“It’s not a good look. And then Uncle Toni comes out and says I lack education. Bro, I did 12 years at school, you idiot. I’m very educated. I understand you’re upset that I beat your family…We do things very differently.”

Then, during a loss to Rafa at Wimbledon, Nick twice served underarm on game point and blasted Nadal in the chest with a hefty forehand. When asked whether he would apologize, Kyrgios bristled, “Why? I mean, the dude has got how many Slams, how much money in the bank account? I think he can take a ball to the chest, bro. I’m not going to apologize to him at all…Yeah, I was going for him. Yeah, I wanted to hit him square in the chest. Like, he’s got decent hands.”

Here in Melbourne, after Kyrgios was called for a time delay in his match against Giles Simon, he promptly broke into an imitation of Rafa twitches. Later he joked he was being “a dick-head.”

When asked about it, Rafa quipped, “I really don’t care,” But another question came: “Do you like Nick?” Nadal replied, “I don’t know [enough]…When he does stuff that in my opinion is not good, I don’t like. When he plays good tennis and he shows passion for this game, he is a positive player for our tour, and I want my tour bigger…So the players who make the tour bigger are important…When he’s ready to play his best tennis and play with passion, [he] is one of these guys. When he’s doing the other stuff, of course I don’t like.”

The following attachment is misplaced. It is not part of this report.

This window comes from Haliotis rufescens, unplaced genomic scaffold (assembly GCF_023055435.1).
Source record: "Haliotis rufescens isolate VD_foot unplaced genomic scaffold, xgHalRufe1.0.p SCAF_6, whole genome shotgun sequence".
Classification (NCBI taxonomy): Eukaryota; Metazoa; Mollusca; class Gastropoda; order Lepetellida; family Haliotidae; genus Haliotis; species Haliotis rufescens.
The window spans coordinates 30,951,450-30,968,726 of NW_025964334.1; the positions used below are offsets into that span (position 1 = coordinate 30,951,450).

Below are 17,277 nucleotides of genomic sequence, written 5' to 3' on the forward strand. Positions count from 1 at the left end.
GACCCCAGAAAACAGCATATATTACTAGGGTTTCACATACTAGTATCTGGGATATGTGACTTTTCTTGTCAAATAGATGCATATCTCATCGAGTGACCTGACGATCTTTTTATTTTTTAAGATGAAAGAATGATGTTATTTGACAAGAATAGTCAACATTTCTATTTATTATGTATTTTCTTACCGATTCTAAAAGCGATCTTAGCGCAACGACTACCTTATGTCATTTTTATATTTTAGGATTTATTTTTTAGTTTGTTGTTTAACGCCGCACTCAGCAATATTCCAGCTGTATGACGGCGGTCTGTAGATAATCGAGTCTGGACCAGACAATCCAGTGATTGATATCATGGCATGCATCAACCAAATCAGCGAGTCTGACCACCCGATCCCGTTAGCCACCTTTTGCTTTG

Kyrgios replied, “Regardless if we don’t like each other…there’s a layer of respect. He’s one of the greatest of all time. I also read that he thinks I’m good for the sport.”

Certainly, Melbourne’s masses will like the next chapter in tennis’ spicy-fun soap opera – the Spanish king with a forehand vs. the Australian provocateur-in-residence with an attitude.

Due to climate change, there were no Australia Day fireworks in Melbourne tonight. But recently there has been little change of climate in the Kyrgios-Nadal spat. No wonder that, in anticipation of tomorrow night’s match, fans are expecting fireworks.